You Can’t Stay Mad at the ‘Fake Lake’.
By Maria Piacente, VP Exhibitions, Lord Cultural Resources
Recently, there has been much hype around a small body of water located at the Direct Energy Centre at Exhibition Place in Toronto as part of the Experience Canada Program. The so-called “fake lake” that we created for the G8/G20 Accredited Media Centre has become infamous across the nation and the world. It’s been interesting to read the reportage around what started out as a simple design element – a water feature created as part of an overall series of experiences that tells a particular story of Canada that is responds to the goals of our client and the opportunity to communicate to the international media. Although the water feature is but a part of a larger “exhibit” that includes investment and technology excellence, it has truly taken on a life of its own.
“We should all be ashamed””Read how one journalist has changed his mind about the Fake Lake:http://www2.macleans.ca/2010/06/25/fake-lake-wake/
While all forms of cultural production are loaded with meaning depending on the context in which it is created and consumed (not to mention the identities of the creators and patrons), the controversy of the “fake lake” makes clear that culture is not a separate realm of its own, but sits rather at the intersection of economics and politics. What is particularly interesting in this instance is how the water feature has become the convergence point of so many interconnected discourses of governance, politics, economics and the public interest.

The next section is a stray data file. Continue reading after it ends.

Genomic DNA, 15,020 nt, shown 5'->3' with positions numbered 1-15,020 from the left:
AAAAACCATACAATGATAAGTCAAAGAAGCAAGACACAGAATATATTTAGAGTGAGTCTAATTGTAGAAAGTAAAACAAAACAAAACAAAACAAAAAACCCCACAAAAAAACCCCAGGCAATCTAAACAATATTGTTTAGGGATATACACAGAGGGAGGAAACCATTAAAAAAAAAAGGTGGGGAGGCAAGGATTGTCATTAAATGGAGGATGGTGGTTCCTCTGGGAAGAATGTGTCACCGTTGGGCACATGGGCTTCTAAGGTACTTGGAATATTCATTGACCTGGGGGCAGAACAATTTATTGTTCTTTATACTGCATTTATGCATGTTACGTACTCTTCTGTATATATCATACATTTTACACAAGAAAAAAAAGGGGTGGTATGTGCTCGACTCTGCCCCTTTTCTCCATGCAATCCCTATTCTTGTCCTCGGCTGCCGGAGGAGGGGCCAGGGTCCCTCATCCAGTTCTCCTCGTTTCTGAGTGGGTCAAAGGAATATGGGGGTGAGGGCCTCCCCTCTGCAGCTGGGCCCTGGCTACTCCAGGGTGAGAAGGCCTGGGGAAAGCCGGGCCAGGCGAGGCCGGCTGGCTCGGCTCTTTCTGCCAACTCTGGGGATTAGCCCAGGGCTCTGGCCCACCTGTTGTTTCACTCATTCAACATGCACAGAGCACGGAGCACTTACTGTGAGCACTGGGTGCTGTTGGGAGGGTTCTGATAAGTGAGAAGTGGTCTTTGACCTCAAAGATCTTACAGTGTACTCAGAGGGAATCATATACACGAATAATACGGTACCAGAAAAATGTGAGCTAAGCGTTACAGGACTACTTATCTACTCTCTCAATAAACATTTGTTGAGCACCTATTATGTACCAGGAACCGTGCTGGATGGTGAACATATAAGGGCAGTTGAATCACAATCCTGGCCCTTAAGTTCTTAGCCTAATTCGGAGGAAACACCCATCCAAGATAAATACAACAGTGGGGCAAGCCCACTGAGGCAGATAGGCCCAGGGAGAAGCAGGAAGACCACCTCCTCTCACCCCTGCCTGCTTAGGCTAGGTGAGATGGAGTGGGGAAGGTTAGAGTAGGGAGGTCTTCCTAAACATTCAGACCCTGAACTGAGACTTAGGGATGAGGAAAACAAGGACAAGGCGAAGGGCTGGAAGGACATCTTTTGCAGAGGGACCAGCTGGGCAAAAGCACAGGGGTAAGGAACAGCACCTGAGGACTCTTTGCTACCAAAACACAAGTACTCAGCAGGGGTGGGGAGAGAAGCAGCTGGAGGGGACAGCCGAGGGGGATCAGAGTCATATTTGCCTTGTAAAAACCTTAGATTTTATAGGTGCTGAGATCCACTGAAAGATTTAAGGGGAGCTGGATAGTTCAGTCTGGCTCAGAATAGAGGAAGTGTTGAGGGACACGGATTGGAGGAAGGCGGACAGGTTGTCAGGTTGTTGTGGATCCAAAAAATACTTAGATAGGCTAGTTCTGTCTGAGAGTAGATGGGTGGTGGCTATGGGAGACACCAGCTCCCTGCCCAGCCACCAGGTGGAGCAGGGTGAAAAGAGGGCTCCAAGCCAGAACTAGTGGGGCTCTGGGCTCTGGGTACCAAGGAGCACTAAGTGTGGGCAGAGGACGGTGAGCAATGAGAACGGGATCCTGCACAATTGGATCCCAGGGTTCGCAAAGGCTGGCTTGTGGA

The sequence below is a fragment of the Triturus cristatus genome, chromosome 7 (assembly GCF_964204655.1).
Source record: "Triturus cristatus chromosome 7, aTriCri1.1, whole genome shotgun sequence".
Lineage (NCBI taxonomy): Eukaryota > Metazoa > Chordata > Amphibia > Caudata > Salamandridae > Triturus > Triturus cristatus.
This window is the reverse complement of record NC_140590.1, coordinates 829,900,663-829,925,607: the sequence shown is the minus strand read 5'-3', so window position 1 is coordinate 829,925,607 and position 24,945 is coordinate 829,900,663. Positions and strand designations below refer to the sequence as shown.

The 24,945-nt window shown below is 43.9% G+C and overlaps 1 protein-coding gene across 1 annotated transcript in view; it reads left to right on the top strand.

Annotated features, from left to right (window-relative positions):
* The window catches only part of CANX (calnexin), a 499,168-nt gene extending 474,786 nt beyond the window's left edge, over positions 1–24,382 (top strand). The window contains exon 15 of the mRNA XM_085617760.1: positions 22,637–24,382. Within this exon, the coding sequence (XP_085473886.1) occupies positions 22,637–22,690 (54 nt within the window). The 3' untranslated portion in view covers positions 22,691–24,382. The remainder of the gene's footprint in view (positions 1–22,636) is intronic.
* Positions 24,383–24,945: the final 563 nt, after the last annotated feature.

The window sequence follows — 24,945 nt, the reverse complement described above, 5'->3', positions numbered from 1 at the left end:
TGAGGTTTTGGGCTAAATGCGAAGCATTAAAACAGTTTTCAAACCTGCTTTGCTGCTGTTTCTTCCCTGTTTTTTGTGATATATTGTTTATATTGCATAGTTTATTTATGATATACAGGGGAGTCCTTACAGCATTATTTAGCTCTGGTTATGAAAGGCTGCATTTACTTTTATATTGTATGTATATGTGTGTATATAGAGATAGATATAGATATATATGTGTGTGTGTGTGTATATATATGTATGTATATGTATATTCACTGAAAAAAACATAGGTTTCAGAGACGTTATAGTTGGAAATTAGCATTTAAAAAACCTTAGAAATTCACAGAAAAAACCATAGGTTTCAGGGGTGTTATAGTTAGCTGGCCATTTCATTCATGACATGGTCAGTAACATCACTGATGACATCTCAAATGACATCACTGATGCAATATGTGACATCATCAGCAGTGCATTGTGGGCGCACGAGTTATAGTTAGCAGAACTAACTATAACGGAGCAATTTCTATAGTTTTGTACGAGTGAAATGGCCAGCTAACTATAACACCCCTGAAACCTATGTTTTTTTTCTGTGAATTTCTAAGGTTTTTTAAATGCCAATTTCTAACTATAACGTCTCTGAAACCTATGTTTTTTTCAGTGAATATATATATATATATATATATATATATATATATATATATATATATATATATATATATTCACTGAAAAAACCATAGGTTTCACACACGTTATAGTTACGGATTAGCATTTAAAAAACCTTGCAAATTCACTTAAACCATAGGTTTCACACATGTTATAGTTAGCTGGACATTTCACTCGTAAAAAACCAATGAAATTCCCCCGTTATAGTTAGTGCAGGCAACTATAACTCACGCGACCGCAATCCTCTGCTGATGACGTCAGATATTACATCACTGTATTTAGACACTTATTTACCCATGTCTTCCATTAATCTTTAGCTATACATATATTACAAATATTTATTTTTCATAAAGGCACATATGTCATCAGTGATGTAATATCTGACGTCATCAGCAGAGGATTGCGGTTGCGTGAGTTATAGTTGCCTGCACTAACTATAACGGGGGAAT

It is clear that the “fake lake” has galvanized diverse groups and individuals who have used it as a means to make more visible a multitude of issues which otherwise may not be within the purview of the mass media and general public. This increase of awareness of complex issues can be a great benefit to society, especially in today’s globalized world. When we create something and insert it into the public realm there is always the risk of controversy. But controversy can be positive so long as we are able to learn from it and endeavor to understand how such controversy came to be.
Like it or not, this water feature has caused quite a stir, arousing feelings of indignation, curiosity, wonder and amusement. On the Experience Canada website, one journalist wrote about how unimpressive the Lake was. The next day someone wrote “today I heard the birds chirping as a sate in a Muskoka chair, so how can I stay mad at you fake lake?”